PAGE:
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12.01.2008 0

Of Grenades, Fees, and Government Overkill

  • On: 12/19/2008 10:45:51
  • In: Government Transparency
  • By Isaac MacMillen

    There are two types of hand grenades commonly in theaters of war around the world: timed-fuse fragmentation grenades and percussion grenades. Both are antipersonnel fragmentation devices—that is, they target individual enemy soldiers with shrapnel. The only real difference is the method of detonation: The timed fuse fragmentation grenade is fitted with a fuse, while the percussion grenade relies upon physical contact with the target. Only the most duplicitous of apologists would contend that the fragmentation grenade is less deadly because it might take longer.

    And yet, Democrats in the California legislature are relying on similarly deceptive – and deadly — semantics by re-labeling the latest tax increase they’re trying to toss off in the taxpayer’s direction. Instead of raising taxes, they yammer, they are introducing “fees.” Sadly, its not the first time—or place—this terminological trickery has been used in an attempt to fool taxpayers. But more about that later.

    For years, California’s minority Republicans—led by Assembly minority leader Michael Villines—have taken advantage of the constitutional-mandate requiring a 2/3 majority to raise taxes. In doing so, they have successfully forced the majority Democrats to negotiate with them, keeping potential tax increases from passing the chamber.

    So, in a year when the politicians’ profligate spending has saddled the state with a $15 billion deficit, Democrats began looking for a way to outmaneuver Republicans and increase taxes—without having to abide by the constitutional supermajority rule. The answer: Introduce new, less explosive, “fees,” which can be passed by a simple majority — including a new 13.5 cent-per-gallon gasoline “fee.”

    Fees and taxes are “different,” salivating supporters claim. After all, a fee is used only for a specific governmental purpose, whereas revenue from a tax can be used for multiple reasons. Never mind that they both take money directly from the taxpayers’ pockets. Or that they both go directly into the grasping hands of greedy politicians.

    It certainly wouldn’t be the first time that a state has attempted to con taxpayers with user “fees.” Maryland Governor Robert Ehrlich, a Republican no less, was a past master at fleecing taxpayers with duplicitous fees. He enjoyed campaigning as “anti-tax.” But when it came to fees, he increased them in droves.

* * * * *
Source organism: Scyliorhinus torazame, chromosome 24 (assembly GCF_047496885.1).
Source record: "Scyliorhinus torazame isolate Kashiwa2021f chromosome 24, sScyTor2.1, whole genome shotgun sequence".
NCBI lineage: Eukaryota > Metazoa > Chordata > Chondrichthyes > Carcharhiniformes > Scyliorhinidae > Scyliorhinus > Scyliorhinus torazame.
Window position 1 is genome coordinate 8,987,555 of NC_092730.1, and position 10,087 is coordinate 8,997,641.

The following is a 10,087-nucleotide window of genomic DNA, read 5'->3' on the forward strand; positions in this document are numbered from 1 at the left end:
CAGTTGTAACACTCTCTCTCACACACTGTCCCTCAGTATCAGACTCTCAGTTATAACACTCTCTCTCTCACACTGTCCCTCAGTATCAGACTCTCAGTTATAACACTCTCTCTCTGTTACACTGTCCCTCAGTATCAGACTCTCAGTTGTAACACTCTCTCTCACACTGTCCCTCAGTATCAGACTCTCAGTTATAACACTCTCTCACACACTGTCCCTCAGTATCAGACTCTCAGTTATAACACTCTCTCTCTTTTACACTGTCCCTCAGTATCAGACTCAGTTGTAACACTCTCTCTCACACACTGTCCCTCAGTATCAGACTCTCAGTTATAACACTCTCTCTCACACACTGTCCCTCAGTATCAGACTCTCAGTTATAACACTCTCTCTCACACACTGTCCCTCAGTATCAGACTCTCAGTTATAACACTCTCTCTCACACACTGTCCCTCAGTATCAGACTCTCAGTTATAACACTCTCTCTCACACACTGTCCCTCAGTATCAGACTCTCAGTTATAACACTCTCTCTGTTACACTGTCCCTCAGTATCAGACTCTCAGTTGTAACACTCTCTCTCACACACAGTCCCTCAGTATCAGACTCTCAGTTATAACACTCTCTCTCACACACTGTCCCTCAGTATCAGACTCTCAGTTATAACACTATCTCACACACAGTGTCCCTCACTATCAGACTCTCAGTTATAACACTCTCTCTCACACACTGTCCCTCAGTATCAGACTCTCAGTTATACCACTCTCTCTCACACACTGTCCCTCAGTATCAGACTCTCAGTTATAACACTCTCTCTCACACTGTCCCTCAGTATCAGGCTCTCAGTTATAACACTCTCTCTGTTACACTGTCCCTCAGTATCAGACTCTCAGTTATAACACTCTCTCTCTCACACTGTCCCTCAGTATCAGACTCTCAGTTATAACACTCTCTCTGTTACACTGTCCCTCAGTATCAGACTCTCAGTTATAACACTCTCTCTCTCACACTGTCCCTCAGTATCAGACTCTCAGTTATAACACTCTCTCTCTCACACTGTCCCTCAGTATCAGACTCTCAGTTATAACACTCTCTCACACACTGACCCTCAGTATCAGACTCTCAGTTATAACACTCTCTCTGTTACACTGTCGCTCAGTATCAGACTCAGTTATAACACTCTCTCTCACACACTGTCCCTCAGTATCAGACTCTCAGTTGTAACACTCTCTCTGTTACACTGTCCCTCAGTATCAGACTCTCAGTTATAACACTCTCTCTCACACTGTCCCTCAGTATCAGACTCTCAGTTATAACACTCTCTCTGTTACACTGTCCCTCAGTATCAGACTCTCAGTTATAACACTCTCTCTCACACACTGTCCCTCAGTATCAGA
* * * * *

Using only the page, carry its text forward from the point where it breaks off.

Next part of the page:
A septic “fee,” higher license “fees,” highway tolls—the governor tried every trick in the book to increase the state’s revenue. Yes, that’s right, even including bilking Marylanders out of more money every time they flushed their toilets. Then when finally given a budget surplus, his true colors came forward, as he proposed a bigger budget (by $200 million) than the bipartisan legislative commission recommended. And thus, he continued the same reckless spending he decried when he inherited a deficit from his predecessor.

    Will Californians suffer the same “fee-verish” fate? California Assembly Republicans, on their budget website, recognize the failed policies that saddled California in its huge deficit: “higher taxes, more spending and no reform.” Indeed, as ALG News noted yesterday, spending cuts are key to balancing budgets. Yet under Governor Schwarzenegger and the Democrat majority, California’s spending has ballooned—by one third in the past 5 years. And their answer to this out-of-control government excess: Punish the taxpayers with usurious fees.

    If California Democrats think that they can continue their tax and spend—no, now make that “fee and spend”—policies, they will only continue to create deeper deficits and court economic disaster. California was once the world’s 6th largest economy. Now it is 8th,, largely due to former citizens fleeing the taxman. If it continues to embrace Big Government, it may one day find itself 195th. And whether its fiscal suicide is caused by “timed-fuse fragmentation fees” or “percussion taxes”—at that point, no one will much care. Instant death, or a delayed demise is at best a Hobson’s Choice.

    Isaac MacMillen is a contributing editor of ALG News Bureau.

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